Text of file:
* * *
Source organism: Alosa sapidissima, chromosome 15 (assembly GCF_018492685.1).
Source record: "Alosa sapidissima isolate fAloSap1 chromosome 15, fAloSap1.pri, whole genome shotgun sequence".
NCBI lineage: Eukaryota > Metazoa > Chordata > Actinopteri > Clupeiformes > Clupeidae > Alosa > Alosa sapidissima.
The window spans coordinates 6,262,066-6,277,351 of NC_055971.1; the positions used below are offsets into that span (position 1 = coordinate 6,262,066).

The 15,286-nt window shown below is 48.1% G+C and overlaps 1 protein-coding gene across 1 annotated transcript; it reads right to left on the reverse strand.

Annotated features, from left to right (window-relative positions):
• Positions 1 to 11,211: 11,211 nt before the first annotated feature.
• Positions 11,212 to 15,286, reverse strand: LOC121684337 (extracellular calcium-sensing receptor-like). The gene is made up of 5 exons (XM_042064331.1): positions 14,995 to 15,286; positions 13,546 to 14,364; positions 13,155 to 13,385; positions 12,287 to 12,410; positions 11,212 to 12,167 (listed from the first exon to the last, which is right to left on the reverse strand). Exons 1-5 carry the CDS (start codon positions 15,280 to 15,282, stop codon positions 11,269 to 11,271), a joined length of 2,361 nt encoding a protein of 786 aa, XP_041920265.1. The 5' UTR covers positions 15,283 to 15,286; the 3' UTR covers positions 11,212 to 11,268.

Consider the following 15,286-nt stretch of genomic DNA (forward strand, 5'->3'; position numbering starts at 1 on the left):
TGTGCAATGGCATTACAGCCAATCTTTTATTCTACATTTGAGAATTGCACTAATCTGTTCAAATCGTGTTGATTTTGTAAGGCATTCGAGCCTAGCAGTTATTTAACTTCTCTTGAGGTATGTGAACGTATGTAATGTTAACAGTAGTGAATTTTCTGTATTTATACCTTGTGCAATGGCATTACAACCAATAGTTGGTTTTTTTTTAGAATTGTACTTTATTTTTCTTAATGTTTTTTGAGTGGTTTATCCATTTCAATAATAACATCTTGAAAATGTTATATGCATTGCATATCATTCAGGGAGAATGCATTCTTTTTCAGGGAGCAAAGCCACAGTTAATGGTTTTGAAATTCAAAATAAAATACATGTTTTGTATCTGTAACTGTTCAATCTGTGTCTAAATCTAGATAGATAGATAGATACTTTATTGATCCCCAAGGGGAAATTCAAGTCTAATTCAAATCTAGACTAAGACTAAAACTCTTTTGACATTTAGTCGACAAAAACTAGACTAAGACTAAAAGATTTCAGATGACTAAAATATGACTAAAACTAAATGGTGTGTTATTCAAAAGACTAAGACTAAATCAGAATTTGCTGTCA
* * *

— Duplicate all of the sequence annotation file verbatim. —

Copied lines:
Source organism: Alosa sapidissima, chromosome 15 (assembly GCF_018492685.1).
Source record: "Alosa sapidissima isolate fAloSap1 chromosome 15, fAloSap1.pri, whole genome shotgun sequence".
NCBI lineage: Eukaryota > Metazoa > Chordata > Actinopteri > Clupeiformes > Clupeidae > Alosa > Alosa sapidissima.
The window spans coordinates 6,262,066-6,277,351 of NC_055971.1; the positions used below are offsets into that span (position 1 = coordinate 6,262,066).

The 15,286-nt window shown below is 48.1% G+C and overlaps 1 protein-coding gene across 1 annotated transcript; it reads right to left on the reverse strand.

Annotated features, from left to right (window-relative positions):
• Positions 1 to 11,211: 11,211 nt before the first annotated feature.
• Positions 11,212 to 15,286, reverse strand: LOC121684337 (extracellular calcium-sensing receptor-like). The gene is made up of 5 exons (XM_042064331.1): positions 14,995 to 15,286; positions 13,546 to 14,364; positions 13,155 to 13,385; positions 12,287 to 12,410; positions 11,212 to 12,167 (listed from the first exon to the last, which is right to left on the reverse strand). Exons 1-5 carry the CDS (start codon positions 15,280 to 15,282, stop codon positions 11,269 to 11,271), a joined length of 2,361 nt encoding a protein of 786 aa, XP_041920265.1. The 5' UTR covers positions 15,283 to 15,286; the 3' UTR covers positions 11,212 to 11,268.

Consider the following 15,286-nt stretch of genomic DNA (forward strand, 5'->3'; position numbering starts at 1 on the left):
TGTGCAATGGCATTACAGCCAATCTTTTATTCTACATTTGAGAATTGCACTAATCTGTTCAAATCGTGTTGATTTTGTAAGGCATTCGAGCCTAGCAGTTATTTAACTTCTCTTGAGGTATGTGAACGTATGTAATGTTAACAGTAGTGAATTTTCTGTATTTATACCTTGTGCAATGGCATTACAACCAATAGTTGGTTTTTTTTTAGAATTGTACTTTATTTTTCTTAATGTTTTTTGAGTGGTTTATCCATTTCAATAATAACATCTTGAAAATGTTATATGCATTGCATATCATTCAGGGAGAATGCATTCTTTTTCAGGGAGCAAAGCCACAGTTAATGGTTTTGAAATTCAAAATAAAATACATGTTTTGTATCTGTAACTGTTCAATCTGTGTCTAAATCTAGATAGATAGATAGATACTTTATTGATCCCCAAGGGGAAATTCAAGTCTAATTCAAATCTAGACTAAGACTAAAACTCTTTTGACATTTAGTCGACAAAAACTAGACTAAGACTAAAAGATTTCAGATGACTAAAATATGACTAAAACTAAATGGTGTGTTATTCAAAAGACTAAGACTAAATCAGAATTTGCTGTCA